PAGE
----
4 Answers 4

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No, provided the 'garden fabric' is water and air permeable and not thick plastic. Geotextile fabrics are commonly used in areas with existing planting, usually with some kind of decorative mulch on top. If such a membrane were laid with stones on top and left for some years, it's likely that the area would need to be improved by digging over and incorporating humus rich materials before any planting takes place.

It would be much better for the soil, though, if you used organic mulches instead, a good two or three inches deep, without a fabric - these would break down over time and improve the soil, adding humus, whilst suppressing weed growth.

UPDATED ANSWER:

I note you have altered your question somewhat, so here's a bit more to respond to that. Sounds like a nice idea, doesn't, easy peasy, what you've suggested, but as others have said already, it's an imperfect solution. Persisent weeds will come up through thinner fabric, and others, grass particularly, may well root through the fabric into the soil beneath.

The other thing to consider is this - if you are growing edible crops year on year, you will need to incorporate various nutrients in the soil annually, or your crops will be poor or nutrient poor. One tomato is not necessarily like another tomato - one grown in nutrient rich soil teeming with bio diversity, minerals and trace elements will provide much more nutrition to the human consuming it than will one grown in a soil that is depleted. (I use the term tomato loosely, it's just an example for any vegetable/fruit.)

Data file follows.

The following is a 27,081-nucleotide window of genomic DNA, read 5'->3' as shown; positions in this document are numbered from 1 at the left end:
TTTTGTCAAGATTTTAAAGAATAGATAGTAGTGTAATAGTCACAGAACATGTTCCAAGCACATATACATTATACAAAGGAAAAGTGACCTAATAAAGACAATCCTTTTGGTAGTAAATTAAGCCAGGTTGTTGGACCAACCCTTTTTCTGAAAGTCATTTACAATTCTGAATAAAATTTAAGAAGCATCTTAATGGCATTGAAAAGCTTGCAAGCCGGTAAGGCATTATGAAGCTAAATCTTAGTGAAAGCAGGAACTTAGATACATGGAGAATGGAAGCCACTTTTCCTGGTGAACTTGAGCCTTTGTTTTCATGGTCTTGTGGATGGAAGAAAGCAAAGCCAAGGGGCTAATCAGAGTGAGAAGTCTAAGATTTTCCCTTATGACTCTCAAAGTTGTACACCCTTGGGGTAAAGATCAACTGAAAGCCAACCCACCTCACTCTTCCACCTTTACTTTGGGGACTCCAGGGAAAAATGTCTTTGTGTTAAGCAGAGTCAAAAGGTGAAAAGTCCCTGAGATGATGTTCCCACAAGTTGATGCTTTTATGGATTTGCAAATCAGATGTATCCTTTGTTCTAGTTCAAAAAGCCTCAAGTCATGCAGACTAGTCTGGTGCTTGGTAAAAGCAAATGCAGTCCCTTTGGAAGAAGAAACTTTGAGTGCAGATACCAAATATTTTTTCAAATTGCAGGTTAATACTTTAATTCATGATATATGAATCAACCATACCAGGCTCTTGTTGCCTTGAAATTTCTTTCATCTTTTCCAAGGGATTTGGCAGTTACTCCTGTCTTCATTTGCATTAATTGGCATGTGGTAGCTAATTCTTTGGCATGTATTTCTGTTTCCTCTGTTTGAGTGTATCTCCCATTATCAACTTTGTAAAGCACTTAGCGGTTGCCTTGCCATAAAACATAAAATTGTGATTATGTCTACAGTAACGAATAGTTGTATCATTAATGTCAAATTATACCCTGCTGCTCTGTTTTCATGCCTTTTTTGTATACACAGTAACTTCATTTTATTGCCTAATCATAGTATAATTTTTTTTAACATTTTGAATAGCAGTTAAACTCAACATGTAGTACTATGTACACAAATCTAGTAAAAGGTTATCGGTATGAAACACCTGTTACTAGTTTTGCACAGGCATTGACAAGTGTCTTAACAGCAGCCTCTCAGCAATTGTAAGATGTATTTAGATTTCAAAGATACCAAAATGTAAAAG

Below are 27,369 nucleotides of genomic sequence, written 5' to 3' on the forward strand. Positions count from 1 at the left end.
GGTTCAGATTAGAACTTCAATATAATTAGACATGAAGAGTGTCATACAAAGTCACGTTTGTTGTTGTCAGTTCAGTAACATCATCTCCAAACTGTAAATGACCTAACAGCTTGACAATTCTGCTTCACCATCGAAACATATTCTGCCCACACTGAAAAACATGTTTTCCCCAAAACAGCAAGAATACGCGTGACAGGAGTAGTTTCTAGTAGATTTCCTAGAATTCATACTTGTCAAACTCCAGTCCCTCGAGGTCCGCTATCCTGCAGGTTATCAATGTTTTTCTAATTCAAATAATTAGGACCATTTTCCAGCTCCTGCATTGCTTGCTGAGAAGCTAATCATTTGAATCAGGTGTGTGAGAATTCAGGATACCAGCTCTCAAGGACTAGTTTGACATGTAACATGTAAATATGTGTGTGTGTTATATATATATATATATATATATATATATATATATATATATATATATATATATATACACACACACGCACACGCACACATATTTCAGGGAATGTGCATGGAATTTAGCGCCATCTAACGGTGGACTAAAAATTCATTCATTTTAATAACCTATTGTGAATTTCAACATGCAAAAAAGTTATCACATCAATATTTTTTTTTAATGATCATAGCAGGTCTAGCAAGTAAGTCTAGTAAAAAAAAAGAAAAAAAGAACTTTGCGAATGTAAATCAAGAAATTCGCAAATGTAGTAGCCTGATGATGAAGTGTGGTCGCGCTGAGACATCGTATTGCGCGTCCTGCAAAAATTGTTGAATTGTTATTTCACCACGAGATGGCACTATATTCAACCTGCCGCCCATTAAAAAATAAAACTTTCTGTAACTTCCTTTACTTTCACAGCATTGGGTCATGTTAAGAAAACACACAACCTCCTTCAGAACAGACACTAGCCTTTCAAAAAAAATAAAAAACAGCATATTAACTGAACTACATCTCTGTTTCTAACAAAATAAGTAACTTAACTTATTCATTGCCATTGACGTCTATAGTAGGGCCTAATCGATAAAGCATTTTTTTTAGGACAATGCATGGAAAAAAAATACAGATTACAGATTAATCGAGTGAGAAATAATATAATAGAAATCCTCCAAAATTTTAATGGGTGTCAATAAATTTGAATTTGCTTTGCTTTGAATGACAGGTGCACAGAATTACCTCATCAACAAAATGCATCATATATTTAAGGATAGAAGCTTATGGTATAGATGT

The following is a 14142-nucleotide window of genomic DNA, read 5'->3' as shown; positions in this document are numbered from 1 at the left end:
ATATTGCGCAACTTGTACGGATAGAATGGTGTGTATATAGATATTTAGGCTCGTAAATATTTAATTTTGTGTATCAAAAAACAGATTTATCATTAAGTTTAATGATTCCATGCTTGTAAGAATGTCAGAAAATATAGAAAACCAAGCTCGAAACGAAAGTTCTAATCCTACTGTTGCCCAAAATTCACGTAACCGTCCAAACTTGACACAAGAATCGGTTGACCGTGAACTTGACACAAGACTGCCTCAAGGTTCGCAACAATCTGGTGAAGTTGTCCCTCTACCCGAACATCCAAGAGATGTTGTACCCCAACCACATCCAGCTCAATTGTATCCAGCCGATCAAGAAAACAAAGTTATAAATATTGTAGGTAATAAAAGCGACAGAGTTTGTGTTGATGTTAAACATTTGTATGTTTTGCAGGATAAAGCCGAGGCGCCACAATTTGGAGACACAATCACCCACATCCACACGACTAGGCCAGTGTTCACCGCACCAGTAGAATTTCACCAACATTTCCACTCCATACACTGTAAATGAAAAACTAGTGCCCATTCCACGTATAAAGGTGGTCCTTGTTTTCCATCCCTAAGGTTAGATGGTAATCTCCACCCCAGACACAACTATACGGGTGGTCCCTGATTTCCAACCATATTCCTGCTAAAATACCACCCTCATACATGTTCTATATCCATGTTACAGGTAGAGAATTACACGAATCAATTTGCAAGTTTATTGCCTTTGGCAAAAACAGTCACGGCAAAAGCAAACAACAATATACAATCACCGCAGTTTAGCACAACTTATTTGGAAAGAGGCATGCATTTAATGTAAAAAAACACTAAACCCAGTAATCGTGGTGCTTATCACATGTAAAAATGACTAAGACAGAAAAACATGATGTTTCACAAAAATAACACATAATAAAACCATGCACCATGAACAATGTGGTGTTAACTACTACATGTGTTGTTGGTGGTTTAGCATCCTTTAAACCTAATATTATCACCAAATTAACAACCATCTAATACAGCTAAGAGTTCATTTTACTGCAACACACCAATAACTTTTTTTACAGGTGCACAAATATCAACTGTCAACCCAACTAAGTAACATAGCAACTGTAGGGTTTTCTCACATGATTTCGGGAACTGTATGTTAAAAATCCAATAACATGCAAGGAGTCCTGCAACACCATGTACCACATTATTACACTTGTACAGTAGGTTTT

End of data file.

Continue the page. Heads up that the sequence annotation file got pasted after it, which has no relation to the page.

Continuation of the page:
If you want a labour light solution, then spend your money on organic origin mulches instead - this will break down into the soil and you won't even have to dig it in, if you add it yearly. At a depth of 3 inches, it will suppress weeds pretty well - which type of organic matter you use may vary depending on what you think you want to grow the following year though - root crops like carrots aren't keen on soil with a high animal manure content.